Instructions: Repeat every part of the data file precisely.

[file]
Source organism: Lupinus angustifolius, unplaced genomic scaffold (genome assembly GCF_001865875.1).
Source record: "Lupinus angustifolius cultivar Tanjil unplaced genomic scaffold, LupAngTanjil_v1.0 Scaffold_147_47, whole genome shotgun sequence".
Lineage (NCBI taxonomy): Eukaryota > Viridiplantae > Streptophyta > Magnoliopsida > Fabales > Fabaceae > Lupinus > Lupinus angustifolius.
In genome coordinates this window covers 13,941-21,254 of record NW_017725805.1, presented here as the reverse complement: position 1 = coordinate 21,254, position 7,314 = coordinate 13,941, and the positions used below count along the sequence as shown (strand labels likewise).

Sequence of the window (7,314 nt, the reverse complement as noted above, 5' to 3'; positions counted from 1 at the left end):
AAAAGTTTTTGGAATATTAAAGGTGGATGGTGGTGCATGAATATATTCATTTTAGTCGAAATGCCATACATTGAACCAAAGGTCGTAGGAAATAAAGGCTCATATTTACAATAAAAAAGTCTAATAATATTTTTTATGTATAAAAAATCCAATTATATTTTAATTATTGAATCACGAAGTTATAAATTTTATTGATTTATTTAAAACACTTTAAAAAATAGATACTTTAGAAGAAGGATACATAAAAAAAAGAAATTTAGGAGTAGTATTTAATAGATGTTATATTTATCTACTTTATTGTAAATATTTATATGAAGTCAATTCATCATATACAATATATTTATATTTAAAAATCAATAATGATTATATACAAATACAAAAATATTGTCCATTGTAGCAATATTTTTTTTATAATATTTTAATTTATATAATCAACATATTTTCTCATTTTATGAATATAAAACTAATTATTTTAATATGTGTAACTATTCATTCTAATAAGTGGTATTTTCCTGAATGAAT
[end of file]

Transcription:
Source organism: Lupinus angustifolius, unplaced genomic scaffold (genome assembly GCF_001865875.1).
Source record: "Lupinus angustifolius cultivar Tanjil unplaced genomic scaffold, LupAngTanjil_v1.0 Scaffold_147_47, whole genome shotgun sequence".
Lineage (NCBI taxonomy): Eukaryota > Viridiplantae > Streptophyta > Magnoliopsida > Fabales > Fabaceae > Lupinus > Lupinus angustifolius.
In genome coordinates this window covers 13,941-21,254 of record NW_017725805.1, presented here as the reverse complement: position 1 = coordinate 21,254, position 7,314 = coordinate 13,941, and the positions used below count along the sequence as shown (strand labels likewise).

Sequence of the window (7,314 nt, the reverse complement as noted above, 5' to 3'; positions counted from 1 at the left end):
AAAAGTTTTTGGAATATTAAAGGTGGATGGTGGTGCATGAATATATTCATTTTAGTCGAAATGCCATACATTGAACCAAAGGTCGTAGGAAATAAAGGCTCATATTTACAATAAAAAAGTCTAATAATATTTTTTATGTATAAAAAATCCAATTATATTTTAATTATTGAATCACGAAGTTATAAATTTTATTGATTTATTTAAAACACTTTAAAAAATAGATACTTTAGAAGAAGGATACATAAAAAAAAGAAATTTAGGAGTAGTATTTAATAGATGTTATATTTATCTACTTTATTGTAAATATTTATATGAAGTCAATTCATCATATACAATATATTTATATTTAAAAATCAATAATGATTATATACAAATACAAAAATATTGTCCATTGTAGCAATATTTTTTTTATAATATTTTAATTTATATAATCAACATATTTTCTCATTTTATGAATATAAAACTAATTATTTTAATATGTGTAACTATTCATTCTAATAAGTGGTATTTTCCTGAATGAAT